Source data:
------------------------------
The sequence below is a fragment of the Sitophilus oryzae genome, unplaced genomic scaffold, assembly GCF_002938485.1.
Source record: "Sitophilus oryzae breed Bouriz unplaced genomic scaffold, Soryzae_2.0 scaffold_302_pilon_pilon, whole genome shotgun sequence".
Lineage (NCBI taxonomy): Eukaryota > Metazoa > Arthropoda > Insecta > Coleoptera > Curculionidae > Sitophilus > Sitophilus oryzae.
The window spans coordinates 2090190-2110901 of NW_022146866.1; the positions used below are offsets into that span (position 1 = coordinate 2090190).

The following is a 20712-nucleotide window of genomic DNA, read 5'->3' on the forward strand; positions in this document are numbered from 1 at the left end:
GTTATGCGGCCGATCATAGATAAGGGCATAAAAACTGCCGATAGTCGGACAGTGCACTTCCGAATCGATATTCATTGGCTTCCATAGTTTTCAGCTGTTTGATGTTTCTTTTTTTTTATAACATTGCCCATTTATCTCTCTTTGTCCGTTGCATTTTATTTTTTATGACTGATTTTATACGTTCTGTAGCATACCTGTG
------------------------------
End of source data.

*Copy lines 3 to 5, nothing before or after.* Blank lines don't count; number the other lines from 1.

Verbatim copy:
Lineage (NCBI taxonomy): Eukaryota > Metazoa > Arthropoda > Insecta > Coleoptera > Curculionidae > Sitophilus > Sitophilus oryzae.
The window spans coordinates 2090190-2110901 of NW_022146866.1; the positions used below are offsets into that span (position 1 = coordinate 2090190).

The following is a 20712-nucleotide window of genomic DNA, read 5'->3' on the forward strand; positions in this document are numbered from 1 at the left end: